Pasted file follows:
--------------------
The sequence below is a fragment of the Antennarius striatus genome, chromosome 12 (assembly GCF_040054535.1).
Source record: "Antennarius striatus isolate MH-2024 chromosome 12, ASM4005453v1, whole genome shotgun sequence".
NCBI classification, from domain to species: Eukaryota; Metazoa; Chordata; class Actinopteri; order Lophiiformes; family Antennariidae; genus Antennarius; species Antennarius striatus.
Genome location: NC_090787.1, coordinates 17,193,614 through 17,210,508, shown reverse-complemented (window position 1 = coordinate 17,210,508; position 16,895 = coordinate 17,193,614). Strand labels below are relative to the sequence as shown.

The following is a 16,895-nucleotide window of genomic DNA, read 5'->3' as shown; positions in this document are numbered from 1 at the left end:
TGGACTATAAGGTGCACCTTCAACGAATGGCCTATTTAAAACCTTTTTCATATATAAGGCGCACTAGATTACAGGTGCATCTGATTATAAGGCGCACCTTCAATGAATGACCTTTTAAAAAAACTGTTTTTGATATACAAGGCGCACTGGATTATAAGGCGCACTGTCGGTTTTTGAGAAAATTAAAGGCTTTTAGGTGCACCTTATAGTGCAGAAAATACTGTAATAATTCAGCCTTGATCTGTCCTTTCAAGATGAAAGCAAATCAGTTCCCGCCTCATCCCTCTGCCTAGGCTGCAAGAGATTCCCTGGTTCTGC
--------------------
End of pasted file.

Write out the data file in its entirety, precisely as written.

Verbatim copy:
The sequence below is a fragment of the Antennarius striatus genome, chromosome 12 (assembly GCF_040054535.1).
Source record: "Antennarius striatus isolate MH-2024 chromosome 12, ASM4005453v1, whole genome shotgun sequence".
NCBI classification, from domain to species: Eukaryota; Metazoa; Chordata; class Actinopteri; order Lophiiformes; family Antennariidae; genus Antennarius; species Antennarius striatus.
Genome location: NC_090787.1, coordinates 17,193,614 through 17,210,508, shown reverse-complemented (window position 1 = coordinate 17,210,508; position 16,895 = coordinate 17,193,614). Strand labels below are relative to the sequence as shown.

The following is a 16,895-nucleotide window of genomic DNA, read 5'->3' as shown; positions in this document are numbered from 1 at the left end:
TGGACTATAAGGTGCACCTTCAACGAATGGCCTATTTAAAACCTTTTTCATATATAAGGCGCACTAGATTACAGGTGCATCTGATTATAAGGCGCACCTTCAATGAATGACCTTTTAAAAAAACTGTTTTTGATATACAAGGCGCACTGGATTATAAGGCGCACTGTCGGTTTTTGAGAAAATTAAAGGCTTTTAGGTGCACCTTATAGTGCAGAAAATACTGTAATAATTCAGCCTTGATCTGTCCTTTCAAGATGAAAGCAAATCAGTTCCCGCCTCATCCCTCTGCCTAGGCTGCAAGAGATTCCCTGGTTCTGC